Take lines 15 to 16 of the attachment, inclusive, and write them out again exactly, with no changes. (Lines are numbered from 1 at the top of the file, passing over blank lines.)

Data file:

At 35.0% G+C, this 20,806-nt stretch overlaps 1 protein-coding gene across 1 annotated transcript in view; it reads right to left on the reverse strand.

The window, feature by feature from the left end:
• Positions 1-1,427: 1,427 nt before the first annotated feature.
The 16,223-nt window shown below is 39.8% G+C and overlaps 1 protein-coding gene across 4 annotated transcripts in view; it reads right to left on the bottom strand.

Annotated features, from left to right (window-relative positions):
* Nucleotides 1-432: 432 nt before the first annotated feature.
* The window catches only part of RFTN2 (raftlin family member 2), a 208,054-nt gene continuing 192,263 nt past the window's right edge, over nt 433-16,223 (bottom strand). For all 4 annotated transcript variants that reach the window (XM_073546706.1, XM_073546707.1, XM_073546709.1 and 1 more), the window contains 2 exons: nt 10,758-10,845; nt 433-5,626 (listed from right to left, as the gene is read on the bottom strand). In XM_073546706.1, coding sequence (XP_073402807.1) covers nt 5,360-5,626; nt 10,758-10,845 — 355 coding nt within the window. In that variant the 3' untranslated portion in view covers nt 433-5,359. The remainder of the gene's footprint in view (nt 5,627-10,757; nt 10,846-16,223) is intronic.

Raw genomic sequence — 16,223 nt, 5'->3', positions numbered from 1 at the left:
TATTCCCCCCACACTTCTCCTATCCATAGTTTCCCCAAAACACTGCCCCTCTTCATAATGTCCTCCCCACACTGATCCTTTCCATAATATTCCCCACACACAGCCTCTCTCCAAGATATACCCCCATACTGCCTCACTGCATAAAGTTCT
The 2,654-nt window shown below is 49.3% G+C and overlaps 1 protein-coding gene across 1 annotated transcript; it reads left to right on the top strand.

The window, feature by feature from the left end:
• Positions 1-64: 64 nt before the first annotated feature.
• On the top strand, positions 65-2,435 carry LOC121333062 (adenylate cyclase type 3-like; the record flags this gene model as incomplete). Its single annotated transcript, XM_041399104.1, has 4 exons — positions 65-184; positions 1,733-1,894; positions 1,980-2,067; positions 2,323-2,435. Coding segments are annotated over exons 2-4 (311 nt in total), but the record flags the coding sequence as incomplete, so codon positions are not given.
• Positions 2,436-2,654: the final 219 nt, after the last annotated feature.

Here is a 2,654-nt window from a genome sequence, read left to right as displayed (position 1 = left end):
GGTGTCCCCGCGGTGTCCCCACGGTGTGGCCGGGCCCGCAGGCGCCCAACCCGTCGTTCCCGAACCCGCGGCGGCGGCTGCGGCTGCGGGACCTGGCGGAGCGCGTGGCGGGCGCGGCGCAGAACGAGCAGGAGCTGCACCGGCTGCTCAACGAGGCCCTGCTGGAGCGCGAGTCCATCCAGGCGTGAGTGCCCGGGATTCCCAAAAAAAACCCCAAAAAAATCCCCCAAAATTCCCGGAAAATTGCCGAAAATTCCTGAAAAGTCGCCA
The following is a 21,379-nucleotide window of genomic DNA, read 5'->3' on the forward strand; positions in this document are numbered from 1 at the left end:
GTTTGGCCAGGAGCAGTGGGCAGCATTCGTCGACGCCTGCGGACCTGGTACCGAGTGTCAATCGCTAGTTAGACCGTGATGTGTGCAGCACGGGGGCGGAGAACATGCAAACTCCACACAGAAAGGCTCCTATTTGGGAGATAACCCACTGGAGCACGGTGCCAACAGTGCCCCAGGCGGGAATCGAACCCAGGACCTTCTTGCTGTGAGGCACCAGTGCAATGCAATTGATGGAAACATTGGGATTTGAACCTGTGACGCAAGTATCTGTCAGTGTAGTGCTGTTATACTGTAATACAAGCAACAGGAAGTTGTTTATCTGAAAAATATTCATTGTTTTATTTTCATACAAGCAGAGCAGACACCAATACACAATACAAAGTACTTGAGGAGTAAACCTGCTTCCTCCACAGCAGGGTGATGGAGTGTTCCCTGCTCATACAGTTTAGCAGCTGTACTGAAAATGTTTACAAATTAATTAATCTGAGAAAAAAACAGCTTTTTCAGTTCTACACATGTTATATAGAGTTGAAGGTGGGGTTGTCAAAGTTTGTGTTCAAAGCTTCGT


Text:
Here is a 2,654-nt window from a genome sequence, read left to right as displayed (position 1 = left end):
GGTGTCCCCGCGGTGTCCCCACGGTGTGGCCGGGCCCGCAGGCGCCCAACCCGTCGTTCCCGAACCCGCGGCGGCGGCTGCGGCTGCGGGACCTGGCGGAGCGCGTGGCGGGCGCGGCGCAGAACGAGCAGGAGCTGCACCGGCTGCTCAACGAGGCCCTGCTGGAGCGCGAGTCCATCCAGGCGTGAGTGCCCGGGATTCCCAAAAAAAACCCCAAAAAAATCCCCCAAAATTCCCGGAAAATTGCCGAAAATTCCTGAAAAGTCGCCA